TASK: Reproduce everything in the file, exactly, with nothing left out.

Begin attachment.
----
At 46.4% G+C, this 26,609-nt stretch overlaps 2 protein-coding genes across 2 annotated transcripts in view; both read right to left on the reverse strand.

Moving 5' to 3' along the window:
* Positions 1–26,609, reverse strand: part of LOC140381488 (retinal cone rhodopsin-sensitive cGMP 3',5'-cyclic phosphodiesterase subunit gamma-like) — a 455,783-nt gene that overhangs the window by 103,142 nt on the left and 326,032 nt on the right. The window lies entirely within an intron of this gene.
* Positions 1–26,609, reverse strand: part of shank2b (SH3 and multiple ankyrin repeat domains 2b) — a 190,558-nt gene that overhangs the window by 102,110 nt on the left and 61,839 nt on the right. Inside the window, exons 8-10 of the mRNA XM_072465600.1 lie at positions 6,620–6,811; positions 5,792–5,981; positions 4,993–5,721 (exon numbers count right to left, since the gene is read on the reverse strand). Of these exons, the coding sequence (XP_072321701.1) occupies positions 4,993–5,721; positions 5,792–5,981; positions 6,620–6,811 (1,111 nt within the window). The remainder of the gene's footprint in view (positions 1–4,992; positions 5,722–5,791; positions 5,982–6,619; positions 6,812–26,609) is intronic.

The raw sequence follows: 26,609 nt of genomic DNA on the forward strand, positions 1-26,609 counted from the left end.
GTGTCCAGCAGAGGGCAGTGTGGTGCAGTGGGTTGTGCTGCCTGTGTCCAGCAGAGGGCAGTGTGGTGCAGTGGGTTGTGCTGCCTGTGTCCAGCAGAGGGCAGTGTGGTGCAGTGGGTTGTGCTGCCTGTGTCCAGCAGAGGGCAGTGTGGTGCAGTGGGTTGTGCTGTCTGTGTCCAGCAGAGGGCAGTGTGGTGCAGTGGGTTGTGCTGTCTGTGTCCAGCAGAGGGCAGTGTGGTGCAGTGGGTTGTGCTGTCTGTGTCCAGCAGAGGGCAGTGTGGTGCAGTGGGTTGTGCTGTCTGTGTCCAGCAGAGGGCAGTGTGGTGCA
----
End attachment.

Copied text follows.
At 46.4% G+C, this 26,609-nt stretch overlaps 2 protein-coding genes across 2 annotated transcripts in view; both read right to left on the reverse strand.

Moving 5' to 3' along the window:
* Positions 1–26,609, reverse strand: part of LOC140381488 (retinal cone rhodopsin-sensitive cGMP 3',5'-cyclic phosphodiesterase subunit gamma-like) — a 455,783-nt gene that overhangs the window by 103,142 nt on the left and 326,032 nt on the right. The window lies entirely within an intron of this gene.
* Positions 1–26,609, reverse strand: part of shank2b (SH3 and multiple ankyrin repeat domains 2b) — a 190,558-nt gene that overhangs the window by 102,110 nt on the left and 61,839 nt on the right. Inside the window, exons 8-10 of the mRNA XM_072465600.1 lie at positions 6,620–6,811; positions 5,792–5,981; positions 4,993–5,721 (exon numbers count right to left, since the gene is read on the reverse strand). Of these exons, the coding sequence (XP_072321701.1) occupies positions 4,993–5,721; positions 5,792–5,981; positions 6,620–6,811 (1,111 nt within the window). The remainder of the gene's footprint in view (positions 1–4,992; positions 5,722–5,791; positions 5,982–6,619; positions 6,812–26,609) is intronic.

The raw sequence follows: 26,609 nt of genomic DNA on the forward strand, positions 1-26,609 counted from the left end.
GTGTCCAGCAGAGGGCAGTGTGGTGCAGTGGGTTGTGCTGCCTGTGTCCAGCAGAGGGCAGTGTGGTGCAGTGGGTTGTGCTGCCTGTGTCCAGCAGAGGGCAGTGTGGTGCAGTGGGTTGTGCTGCCTGTGTCCAGCAGAGGGCAGTGTGGTGCAGTGGGTTGTGCTGTCTGTGTCCAGCAGAGGGCAGTGTGGTGCAGTGGGTTGTGCTGTCTGTGTCCAGCAGAGGGCAGTGTGGTGCAGTGGGTTGTGCTGTCTGTGTCCAGCAGAGGGCAGTGTGGTGCAGTGGGTTGTGCTGTCTGTGTCCAGCAGAGGGCAGTGTGGTGCA